The Psychology of Mental Illness
I just got back from an unexpected visit to Texas. I was just there seven months ago and I was not prepared for the onslaught of emotions of trying to convince my friends of the necessity of leveling up then, to address the trauma inside her family. I think it is something to be said for folks who never leave their hometown and that is my stuff around venturing out and experiencing other ways of thinking and other ways of being. It just might be that I have judgment about being stuck that I projected onto her because although I have lived in other places, I still hold the idea of “going home”. That idea was smashed to bits on this visit.
A little back story. My friend’s grandson overdosed and he was the fourth male to die since 2021 began. All the deaths are connected to my friend; her brother went in January. Her husband in February. Her sisters husband in March and her grandson in May. I was not ready to do a deep-dive into why I was so upset when she called to say her grandson (18 years old) was in a coma with no brain function. He’d taken a cocktail of a mixture of things that took him out. I did not get into how I believed he committed suicide because no one was paying attention to his pain. No one was ready to have that conversation. I knew him as a child. I didn’t have much interaction with him except listening to her struggles as a grandmother raising her grandson because her daughter had tapped out. And by tapped out, I mean she was in the grips of the meth explosion.
I was not the one to point fingers at the daughter and comment on how she was not living up to her potential. Actually, I was pointing fingers at her until I realized she didnt get there alone. she didn’t just wake up one day and say to herself, “I think I want to be a meth whore”. I tried to engage with her about recovery and there was too many folks wagging their fingers and putting all the responsibility on her: it was her problem after all. Her shortcomings that got her in the mess she was in. Yes, some of that is true and NO, she did not get where she was by herself. Well, of course my friend pushed back with “so it is all my fault”. I was clear then as I was when I went down this time, “you are responsibly for your contribution” to an environment of addiction without responsibility. Back in the day her and her husband were into the dope scene. I remember thinking back then, this is going to be problematic. You see, my brother was in the streets doing all kinds of unnecessary stuff to not deal with his rage. Drugs were a major part of his coping mechanism. I wanted no parts of the drug world because so many of my female classmates found themselves on the wrong end of sexual trauma while under the influence. So no, I didn’t have anything good to say about drugs.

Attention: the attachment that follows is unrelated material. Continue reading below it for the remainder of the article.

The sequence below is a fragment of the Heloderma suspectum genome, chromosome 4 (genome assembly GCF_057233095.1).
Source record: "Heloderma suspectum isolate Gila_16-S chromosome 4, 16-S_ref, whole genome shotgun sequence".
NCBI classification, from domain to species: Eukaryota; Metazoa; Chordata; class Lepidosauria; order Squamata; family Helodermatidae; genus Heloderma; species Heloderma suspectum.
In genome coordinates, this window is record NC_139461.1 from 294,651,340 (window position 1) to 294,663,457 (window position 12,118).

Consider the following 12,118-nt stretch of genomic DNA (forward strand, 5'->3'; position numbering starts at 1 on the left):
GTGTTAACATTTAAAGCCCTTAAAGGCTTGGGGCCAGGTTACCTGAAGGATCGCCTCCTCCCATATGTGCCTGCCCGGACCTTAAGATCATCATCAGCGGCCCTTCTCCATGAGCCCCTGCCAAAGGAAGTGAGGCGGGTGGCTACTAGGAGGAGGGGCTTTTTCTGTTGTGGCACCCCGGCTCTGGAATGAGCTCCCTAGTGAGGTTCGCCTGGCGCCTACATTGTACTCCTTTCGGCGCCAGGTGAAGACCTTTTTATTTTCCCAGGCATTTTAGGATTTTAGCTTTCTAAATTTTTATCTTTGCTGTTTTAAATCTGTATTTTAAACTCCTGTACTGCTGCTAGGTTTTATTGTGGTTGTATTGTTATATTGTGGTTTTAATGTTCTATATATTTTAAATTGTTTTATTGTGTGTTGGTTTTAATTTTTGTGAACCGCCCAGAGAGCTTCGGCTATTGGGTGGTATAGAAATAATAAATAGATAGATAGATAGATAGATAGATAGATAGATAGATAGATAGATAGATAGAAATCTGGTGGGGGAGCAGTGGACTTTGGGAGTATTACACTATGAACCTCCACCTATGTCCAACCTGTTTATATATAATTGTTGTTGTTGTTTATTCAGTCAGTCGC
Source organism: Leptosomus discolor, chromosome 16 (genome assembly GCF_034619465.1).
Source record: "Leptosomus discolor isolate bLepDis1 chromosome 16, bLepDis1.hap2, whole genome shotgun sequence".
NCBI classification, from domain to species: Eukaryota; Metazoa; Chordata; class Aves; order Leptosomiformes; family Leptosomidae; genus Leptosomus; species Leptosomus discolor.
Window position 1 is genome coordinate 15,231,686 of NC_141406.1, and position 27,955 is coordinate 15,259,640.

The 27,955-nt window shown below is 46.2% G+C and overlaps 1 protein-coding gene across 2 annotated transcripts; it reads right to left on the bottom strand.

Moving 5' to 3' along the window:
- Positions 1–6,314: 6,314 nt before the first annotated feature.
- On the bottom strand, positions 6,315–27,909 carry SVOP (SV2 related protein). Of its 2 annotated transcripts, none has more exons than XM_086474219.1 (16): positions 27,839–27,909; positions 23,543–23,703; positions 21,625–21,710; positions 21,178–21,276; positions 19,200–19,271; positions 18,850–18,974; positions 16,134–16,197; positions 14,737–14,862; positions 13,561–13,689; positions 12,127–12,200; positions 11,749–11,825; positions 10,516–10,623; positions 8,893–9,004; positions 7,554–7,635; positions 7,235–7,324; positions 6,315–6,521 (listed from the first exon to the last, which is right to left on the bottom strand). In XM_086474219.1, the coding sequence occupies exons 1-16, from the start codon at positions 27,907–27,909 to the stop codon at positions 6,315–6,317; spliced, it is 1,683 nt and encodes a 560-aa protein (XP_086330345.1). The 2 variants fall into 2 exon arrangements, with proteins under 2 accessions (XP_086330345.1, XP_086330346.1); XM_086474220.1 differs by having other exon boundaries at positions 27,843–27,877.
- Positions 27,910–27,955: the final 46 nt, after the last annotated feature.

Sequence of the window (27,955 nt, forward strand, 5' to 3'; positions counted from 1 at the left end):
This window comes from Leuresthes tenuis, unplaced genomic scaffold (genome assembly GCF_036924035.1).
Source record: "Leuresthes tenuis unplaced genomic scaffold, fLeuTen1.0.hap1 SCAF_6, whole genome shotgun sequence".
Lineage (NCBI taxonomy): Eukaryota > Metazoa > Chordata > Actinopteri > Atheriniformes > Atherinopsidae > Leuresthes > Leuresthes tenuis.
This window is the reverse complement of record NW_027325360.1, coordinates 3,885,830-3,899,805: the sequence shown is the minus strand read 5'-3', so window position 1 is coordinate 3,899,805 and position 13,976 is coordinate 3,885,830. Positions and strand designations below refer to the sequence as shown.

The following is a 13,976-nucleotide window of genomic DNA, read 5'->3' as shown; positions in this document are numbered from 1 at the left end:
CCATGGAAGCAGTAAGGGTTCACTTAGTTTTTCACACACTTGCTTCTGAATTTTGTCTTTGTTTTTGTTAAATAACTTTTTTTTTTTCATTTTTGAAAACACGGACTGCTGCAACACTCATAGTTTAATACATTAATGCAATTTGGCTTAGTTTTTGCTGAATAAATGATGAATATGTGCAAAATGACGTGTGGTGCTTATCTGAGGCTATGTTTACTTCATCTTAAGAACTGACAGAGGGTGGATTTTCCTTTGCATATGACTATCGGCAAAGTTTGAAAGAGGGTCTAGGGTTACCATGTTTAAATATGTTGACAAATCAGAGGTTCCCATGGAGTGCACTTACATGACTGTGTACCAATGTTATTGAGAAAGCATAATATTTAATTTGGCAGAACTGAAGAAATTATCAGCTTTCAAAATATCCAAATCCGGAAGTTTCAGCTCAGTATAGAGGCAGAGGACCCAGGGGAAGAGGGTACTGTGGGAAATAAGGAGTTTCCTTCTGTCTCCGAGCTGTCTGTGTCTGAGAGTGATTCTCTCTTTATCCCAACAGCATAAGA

Well, I reminded my friend of the drug culture inside their house and how they were responsible for introducing “avoidance” to their children. Avoiding taking personal responsibility, working long hours without adult supervision for the kids. Her son was four years older so he was in charge while she was at work. I know from experience how siblings raising siblings can turn violent and even sadistic. Not a good mix for a healthy sense of self. That was my experience and she convinced me the weed and endless bottles of wine, were recreational; everyone was doing it. Yeah, I was reminded “if everyone is jumping off a cliff , would you jump too”. The rationale my mom used when I tried to feed her that line of crap. A juveniles way of thinking.
Now, trauma is multigenerational and I was trying to “save” my friend. Help her help, her daughter by addressing the roots of why she was in the streets, doing any and everything for drugs. I was like chicken little “the babies are dying , the babies are dying”. I didn’t know how right I would be. I believe that is why I was so devastated when I learned about her grandson. I felt like I dropped the ball. I felt like I could have done more to save him, save his mother, save my friend.
Fast forward, they released balloons in the park with family and friends gathered to talk about how special he was and how much he will be missed. Crying dry tears, trying to make sense of what happened. I didn’t go to the gathering and I was clear about why.
We as Black folks put more energy into honoring the dead and saying the things that make us comfortable about their death and not really addressing the root causes of mental illness, while folks are alive. That to me is hypocrisy and I wanted no parts of it. I told her I would not be at the gathering, pretending his death was an accident. I cannot be complicit in the mental illness that is causing our children to go off the rails. I will not wash the dead and anoint the bodies of our babies and pretend it is just the way it is.
I was angry, hurt, discussed and appalled at how we make a celebratory ritual of death. We cry and march, because Black Lives Matter. Do they really? We expect White America to care more about Black Lives than we do? I am so done. This is mental illness at its finest.
I held my friend after the service, cried with her and told her I didn’t know how to support her because I just couldn’t pretend anymore, “the babies are dying” and they are waiting for us as the adults in their lives to take responsibility for how we contribute to the madness.